I thank the Member for his intervention. That has been well illustrated in many books and papers.
I also want to focus on those people who are not the members of victims' groups. A young man from east Belfast came to my advice centre a few months ago. He had witnessed the murder of his father and brother, and for the last 20 years has been unable to forget that nightmare. He has lived it every minute, every hour, every week, every year for 20 years. He has been unable to hold down a job and is unfortunately unable to have an ordinary stable relationship, although he is married with a very young family. He is one of the people who are outside the victims' groups. Where do those such as this young man feature in this system? How will he be accommodated and where will financial assistance be made available to him to help him get over the trauma and distress that he has had over the last 20 years? Where will the help be for him and his wee family?
For over 30 years the gunmen of IRA/Sinn Féin have been employed in a campaign of terror throughout this country, leaving many thousands of families without husbands, wives, sons and daughters and leaving countless children orphans. The lives of these people have been irreversibly altered and they continue to suffer. However, over the past three decades they have been ignored, isolated and forgotten.
It is stomach-churning to listen to the arrogance of the Republican movement making public representations such as at the launch of the Human Rights Commission. One individual from that organisation asked what was going to be done to accommodate the poor unfortunate Republican prisoners who have been released on to the streets through the Belfast Agreement. That was his idea. Another individual wanted to know how the Irish language was going to be accommodated, while a third spoke about the deaths of rioters who had been shot by plastic bullets.
Let us put this into perspective. The voice of the true victims, the peace loving and the law-abiding citizens of Northern Ireland has again been relegated behind that of the terrorists and the gunmen. This is no surprise unfortunately, as those in the pro-democracy camp warned that this would happen before and ever since the signing of the agreement.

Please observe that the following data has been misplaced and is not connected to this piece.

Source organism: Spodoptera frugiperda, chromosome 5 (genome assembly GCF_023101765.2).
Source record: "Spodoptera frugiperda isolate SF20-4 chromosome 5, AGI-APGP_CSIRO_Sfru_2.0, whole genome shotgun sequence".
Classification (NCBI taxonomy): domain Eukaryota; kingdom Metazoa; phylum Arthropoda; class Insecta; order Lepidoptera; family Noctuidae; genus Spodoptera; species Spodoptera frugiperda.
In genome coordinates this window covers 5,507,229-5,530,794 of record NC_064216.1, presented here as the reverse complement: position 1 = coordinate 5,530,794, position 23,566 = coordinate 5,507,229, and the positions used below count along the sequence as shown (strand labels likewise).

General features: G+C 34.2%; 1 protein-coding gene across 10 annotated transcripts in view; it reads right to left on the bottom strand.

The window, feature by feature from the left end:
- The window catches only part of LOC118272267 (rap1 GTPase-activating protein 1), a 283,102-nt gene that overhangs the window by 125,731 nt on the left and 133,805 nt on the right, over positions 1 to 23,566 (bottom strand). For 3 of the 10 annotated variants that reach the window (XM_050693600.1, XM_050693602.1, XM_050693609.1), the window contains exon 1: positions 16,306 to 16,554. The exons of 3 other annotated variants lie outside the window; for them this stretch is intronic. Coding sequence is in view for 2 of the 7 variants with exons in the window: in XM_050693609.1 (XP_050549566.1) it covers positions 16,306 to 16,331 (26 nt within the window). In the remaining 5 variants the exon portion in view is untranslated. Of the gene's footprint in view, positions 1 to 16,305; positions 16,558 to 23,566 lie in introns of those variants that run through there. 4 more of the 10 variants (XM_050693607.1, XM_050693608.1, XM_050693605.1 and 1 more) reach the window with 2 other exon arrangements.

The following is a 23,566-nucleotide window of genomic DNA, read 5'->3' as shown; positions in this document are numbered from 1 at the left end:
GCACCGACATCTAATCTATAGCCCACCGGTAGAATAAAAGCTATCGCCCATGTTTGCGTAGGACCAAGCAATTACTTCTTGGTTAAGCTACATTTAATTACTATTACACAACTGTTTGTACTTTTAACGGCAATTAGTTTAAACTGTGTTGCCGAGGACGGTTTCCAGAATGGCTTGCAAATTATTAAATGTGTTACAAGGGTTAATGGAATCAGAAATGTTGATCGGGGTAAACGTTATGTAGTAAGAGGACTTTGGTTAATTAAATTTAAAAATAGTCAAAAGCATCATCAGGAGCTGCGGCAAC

The landscape for the real victims of terror cannot be allowed to remain as it is. The policy, attitudes and financial assistance that will be available through Peace II must change, and the real victims must get their say. This new tranche of funding must be available to the victims of terrorism and put the focus on the families who today are living and continually reliving their experiences. They need our help.
Mr C Wilson:
Although my party welcomes any proposal to recognise the loss to the families of the innocent victims of terrorism, it is important that we put this matter into perspective. The problem was brought home to me very starkly when a lady representing one of the victims' groups spoke at the front of Castle Buildings.
On that occasion that group came up to point out to the British Government - Mr Tony Blair and the Secretary of State - that while they were inside negotiating with terrorists on the difficulties with the Belfast Agreement, the victims had been largely forgotten. Members of that group brought that home in a very graphic way with large posters and large display boards showing the thousands of innocent victims throughout Northern Ireland who had suffered as a result of the vicious and violent terrorist campaign over the last 30 years.
However, this lady had something to say about victims that the House would do well to remember. She said that for many years people such as herself, her friends and her neighbours, along the border counties in particular, had been suffering quietly and had borne their grief with pride and dignity. They were proud of the fact that sons, daughters and, in her case, husband had been prepared to sacrifice their lives - and their families had suffered as a result - because they were standing for democracy, law and order and justice.
This lady showed clearly that her husband had not been being discriminatory when he put his uniform on to go out and defend the community, because he protected the entire community - Catholics and Protestants, Nationalists and Unionists. We must never forget these people. The lady accurately reflected the view of many victims, particularly those whose families had suffered as a result of their commitment to providing law and order to this community.
She then witnessed the corruption of the democratic process and the fact that the RUC was to be dishonoured and disarmed at a time when the terrorists were being elevated. People who had been on the run, who were on wanted lists and who had been sought and pursued, as was right, by the security forces were then seen walking into negotiations to bring into being the Belfast Agreement. They were being fêted across the world in Washington and further afield, meeting world leaders and being treated as statesmen.
That spectacle activated those people to moving from bearing their pain with pride and dignity to a position in which they felt that, if nothing else, at least their families might get some recompense for the pain and suffering that they had borne.
I was keen to hear some of the remarks made today, because they reinforce the point that I am about to make. The formal signing and sealing of the Belfast Agreement led to the pollution of the democratic process and the destruction of the RUC. The people of Northern Ireland must continue to remember that fact.
Mr A Maginness:
Will the Member give way?
Mr C Wilson:
I am sorry, but I will not give way.